To victims of rape who saw what happened as a loss, he offered this:

“We hope that people will understand if they come forward we’re going to listen and they will be heard and they will be treated with respect and courtesy through this,” he said. “They are victims of a crime, and that’s our job. To do that, do it in the right way, and we will continue to do that.”


His emotions showing, just a bit, he called his job “the greatest job I have ever had.”

Update (3:44 p.m.): Here is the statement from Andrea Constand’s lawyers, via the Huffington Post.

On behalf of Andrea Constand and ourselves, we would like to thank the dedicated individuals of the Montgomery County District Attorney’s Office in particular Kevin Steele, Kristen Peden arid Stewart Ryan and the many police officers and detectives who worked on this case, in particular Rich Schaffer, Jim Reape and Mike Shade. We wish to thank the Honorable Risa Vietri Ferman, who authorized the prosecution. We could not begin to name the many people who have worked so diligently in pursuit of justice, not only for Andrea but for all victims of sexual assault.

From the moment she revealed what had happened to her, Andrea sought to have this matter addressed in the criminal justice system. Given the manner in which she was dismissed by the previous district attorney, she had no option but to file a civil suit. We are confident that these proceedings have given a voice to the many victims who felt powerless and silenced. We commend those prosecutors who raised awareness that one of the hallmarks of drug related sexual assaults is the affect the drug has on the victim’s memory and ability to recall and were nonetheless willing to present this evidence to the jury.

We also wish to thank the jury for their tireless efforts and acknowledge their sacrifice.

Andrea and her family are asking everyone to respect her privacy at this time. Please do not try to contact her or her family.

Senior editor at Deadspin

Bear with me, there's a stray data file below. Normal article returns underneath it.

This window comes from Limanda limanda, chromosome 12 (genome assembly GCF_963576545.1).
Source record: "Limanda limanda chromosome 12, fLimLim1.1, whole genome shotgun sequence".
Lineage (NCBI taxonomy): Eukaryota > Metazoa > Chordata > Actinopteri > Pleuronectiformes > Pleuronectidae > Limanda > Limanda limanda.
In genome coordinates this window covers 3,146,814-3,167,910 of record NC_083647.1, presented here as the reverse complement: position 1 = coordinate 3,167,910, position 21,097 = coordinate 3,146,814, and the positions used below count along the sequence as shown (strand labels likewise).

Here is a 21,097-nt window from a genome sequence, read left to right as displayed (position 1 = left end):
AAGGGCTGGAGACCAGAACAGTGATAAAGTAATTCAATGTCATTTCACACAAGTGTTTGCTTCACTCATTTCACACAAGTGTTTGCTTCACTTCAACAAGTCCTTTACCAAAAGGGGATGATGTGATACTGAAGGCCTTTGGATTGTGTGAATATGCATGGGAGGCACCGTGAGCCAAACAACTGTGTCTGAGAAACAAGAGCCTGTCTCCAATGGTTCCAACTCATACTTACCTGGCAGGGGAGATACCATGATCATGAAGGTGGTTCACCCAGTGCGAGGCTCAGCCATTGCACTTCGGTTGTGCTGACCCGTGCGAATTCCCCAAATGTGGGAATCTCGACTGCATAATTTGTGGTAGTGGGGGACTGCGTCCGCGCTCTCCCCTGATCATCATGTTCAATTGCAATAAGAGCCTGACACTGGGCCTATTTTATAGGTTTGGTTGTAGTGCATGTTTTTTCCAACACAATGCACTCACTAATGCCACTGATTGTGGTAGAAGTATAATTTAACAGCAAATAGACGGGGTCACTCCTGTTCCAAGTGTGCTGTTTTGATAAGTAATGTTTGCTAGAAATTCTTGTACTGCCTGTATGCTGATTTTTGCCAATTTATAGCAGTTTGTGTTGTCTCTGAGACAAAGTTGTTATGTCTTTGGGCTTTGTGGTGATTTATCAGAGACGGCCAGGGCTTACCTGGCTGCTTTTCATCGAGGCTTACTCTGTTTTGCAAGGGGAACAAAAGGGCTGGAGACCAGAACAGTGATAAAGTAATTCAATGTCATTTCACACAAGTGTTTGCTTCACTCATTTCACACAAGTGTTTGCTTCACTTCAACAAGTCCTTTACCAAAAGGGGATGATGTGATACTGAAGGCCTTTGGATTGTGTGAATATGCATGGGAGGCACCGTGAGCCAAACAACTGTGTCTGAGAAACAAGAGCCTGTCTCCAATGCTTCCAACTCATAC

I served on 3 juries and the level of crazy inside a jury room is astounding. In one, a law student proceeded to retry the whole case, pointing out all of what she thought were errors made with evidence. Was she right or wrong? No one knew, and no one knew whether to ask the judge if this was allowed. (I sure didn’t.) In another, a sweet little old lady who promised - as did we all - to listen to the police evidence with open minds, announced to everyone that ‘you can’t trust the police,’ and then refused to even discuss the evidence. In a third, the jury decided that ‘temporary insanity’ was just cause for a young man beating another one so badly the victim spend 2 months in the hospital. “insanity” - even though the fight was pre-meditated and even ‘managed’ by a third party who was being held in jail. My husband served on a jury where a young woman was suing for harassment — it was the older women on the jury who were reluctant to find for the plaintiff because she ‘should have gone to her minister and not to the police.’ (HUH?) They didn’t realize that there are laws protecting employees from harassment because they’d never worked outside the home. My guess is that the Cosby jury was overly-sympathetic to poor old, sick Bill. And possibly angry that an ‘uppity’ woman was accusing him of anything. It would be nice to know the race, education, and gender of the jury once they are released.